I come now to the Minor. "But that law could not be obeyed without supernatural grace." You grant this in reference to the general law, you deny it concerning that in which the eating of the fruit of that tree was forbidden. I may assent to your position for the sake of the argument, and from that position sustain my proposition. A law which can not be observed without supernatural grace, should be imposed only on those to whom supernatural grace has been given by God; --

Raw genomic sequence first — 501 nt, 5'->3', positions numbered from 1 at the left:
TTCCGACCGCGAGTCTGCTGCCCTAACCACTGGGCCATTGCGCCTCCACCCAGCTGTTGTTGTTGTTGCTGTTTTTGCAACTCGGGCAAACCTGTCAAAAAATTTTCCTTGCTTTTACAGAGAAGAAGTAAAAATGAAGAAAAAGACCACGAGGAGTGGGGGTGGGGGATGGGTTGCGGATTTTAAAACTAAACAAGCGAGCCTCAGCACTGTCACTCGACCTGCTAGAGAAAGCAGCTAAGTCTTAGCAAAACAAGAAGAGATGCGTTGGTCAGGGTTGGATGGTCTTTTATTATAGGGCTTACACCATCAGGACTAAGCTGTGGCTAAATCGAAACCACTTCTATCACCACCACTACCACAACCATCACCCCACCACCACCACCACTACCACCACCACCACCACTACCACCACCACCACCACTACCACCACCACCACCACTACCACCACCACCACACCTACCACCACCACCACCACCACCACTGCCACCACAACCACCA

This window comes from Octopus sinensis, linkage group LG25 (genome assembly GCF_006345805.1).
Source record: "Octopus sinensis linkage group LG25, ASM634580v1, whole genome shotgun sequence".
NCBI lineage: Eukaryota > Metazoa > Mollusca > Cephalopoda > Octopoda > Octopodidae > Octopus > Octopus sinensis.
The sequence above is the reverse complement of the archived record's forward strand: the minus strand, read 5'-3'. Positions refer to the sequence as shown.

But that general law could not be observed without supernatural grace; -- Therefore, it should be imposed only on those to whom supernatural grace was given by God. It was imposed on Adam, and, in him, upon all men. Therefore, Adam, and, in him, all men, had supernatural grace. Therefore, they could not be considered in their natural condition by God in the act of predestination and reprobation. This might suffice for my purpose. I affirm, however, that even the particular law concerning the forbidden tree could not be obeyed without supernatural grace, not indeed so far as the external act of abstinence from the fruit of that tree was prescribed, but as, under that symbol, obedience was commanded, and it was enjoined on man to live not according to man, but according to God. This you acknowledge when you say that "these acts" (eating and abstaining), "were not both left with him by the requisition and arrangement of the special law declared by God, though the power to eat is to abstain from that fruit was in fact absolutely possessed by man. That law, however, was to be observed, not according to fact only, but according to the arrangement of that particular law. You say that my argument "pertains to the mode of general law." Let that be admitted, and still sustain my proposition, as I have before demonstrated, and I have also shown that, in the law which you call particular, there is something of the nature of general law. Those arguments are, therefore, in this respect valid. The first also is sustained, as is apparent from our previous statements. For as the law required obedience which should consist, not only in the external deed, but in the external disposition of the mind, for that reason it could not be obeyed without supernatural grace.